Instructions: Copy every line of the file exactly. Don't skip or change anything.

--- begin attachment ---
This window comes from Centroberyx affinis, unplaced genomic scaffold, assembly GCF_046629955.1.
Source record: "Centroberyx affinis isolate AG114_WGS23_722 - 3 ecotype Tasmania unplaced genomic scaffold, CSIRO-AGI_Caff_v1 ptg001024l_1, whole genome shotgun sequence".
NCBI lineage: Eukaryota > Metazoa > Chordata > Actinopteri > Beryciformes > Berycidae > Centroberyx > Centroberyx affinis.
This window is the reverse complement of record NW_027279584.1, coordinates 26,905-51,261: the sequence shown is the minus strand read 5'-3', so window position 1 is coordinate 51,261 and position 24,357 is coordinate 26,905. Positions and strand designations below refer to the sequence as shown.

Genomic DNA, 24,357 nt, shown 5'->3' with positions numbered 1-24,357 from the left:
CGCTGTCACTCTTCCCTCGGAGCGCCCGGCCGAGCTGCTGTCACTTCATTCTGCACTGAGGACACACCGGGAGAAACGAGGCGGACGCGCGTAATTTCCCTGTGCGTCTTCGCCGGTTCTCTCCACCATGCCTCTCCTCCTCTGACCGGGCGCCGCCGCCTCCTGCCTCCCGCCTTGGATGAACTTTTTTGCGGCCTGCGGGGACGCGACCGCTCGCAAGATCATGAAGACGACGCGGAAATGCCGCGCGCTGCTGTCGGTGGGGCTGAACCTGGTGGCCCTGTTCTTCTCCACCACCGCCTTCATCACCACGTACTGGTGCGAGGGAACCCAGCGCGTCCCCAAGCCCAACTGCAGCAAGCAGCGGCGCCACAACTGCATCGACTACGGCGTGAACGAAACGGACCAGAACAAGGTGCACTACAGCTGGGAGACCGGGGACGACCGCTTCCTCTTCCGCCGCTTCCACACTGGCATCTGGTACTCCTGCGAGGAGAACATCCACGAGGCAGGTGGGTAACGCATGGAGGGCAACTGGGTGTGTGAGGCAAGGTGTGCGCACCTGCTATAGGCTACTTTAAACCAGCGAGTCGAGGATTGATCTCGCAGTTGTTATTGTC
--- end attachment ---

This window comes from Centroberyx affinis, unplaced genomic scaffold, assembly GCF_046629955.1.
Source record: "Centroberyx affinis isolate AG114_WGS23_722 - 3 ecotype Tasmania unplaced genomic scaffold, CSIRO-AGI_Caff_v1 ptg001024l_1, whole genome shotgun sequence".
NCBI lineage: Eukaryota > Metazoa > Chordata > Actinopteri > Beryciformes > Berycidae > Centroberyx > Centroberyx affinis.
This window is the reverse complement of record NW_027279584.1, coordinates 26,905-51,261: the sequence shown is the minus strand read 5'-3', so window position 1 is coordinate 51,261 and position 24,357 is coordinate 26,905. Positions and strand designations below refer to the sequence as shown.

Genomic DNA, 24,357 nt, shown 5'->3' with positions numbered 1-24,357 from the left:
CGCTGTCACTCTTCCCTCGGAGCGCCCGGCCGAGCTGCTGTCACTTCATTCTGCACTGAGGACACACCGGGAGAAACGAGGCGGACGCGCGTAATTTCCCTGTGCGTCTTCGCCGGTTCTCTCCACCATGCCTCTCCTCCTCTGACCGGGCGCCGCCGCCTCCTGCCTCCCGCCTTGGATGAACTTTTTTGCGGCCTGCGGGGACGCGACCGCTCGCAAGATCATGAAGACGACGCGGAAATGCCGCGCGCTGCTGTCGGTGGGGCTGAACCTGGTGGCCCTGTTCTTCTCCACCACCGCCTTCATCACCACGTACTGGTGCGAGGGAACCCAGCGCGTCCCCAAGCCCAACTGCAGCAAGCAGCGGCGCCACAACTGCATCGACTACGGCGTGAACGAAACGGACCAGAACAAGGTGCACTACAGCTGGGAGACCGGGGACGACCGCTTCCTCTTCCGCCGCTTCCACACTGGCATCTGGTACTCCTGCGAGGAGAACATCCACGAGGCAGGTGGGTAACGCATGGAGGGCAACTGGGTGTGTGAGGCAAGGTGTGCGCACCTGCTATAGGCTACTTTAAACCAGCGAGTCGAGGATTGATCTCGCAGTTGTTATTGTC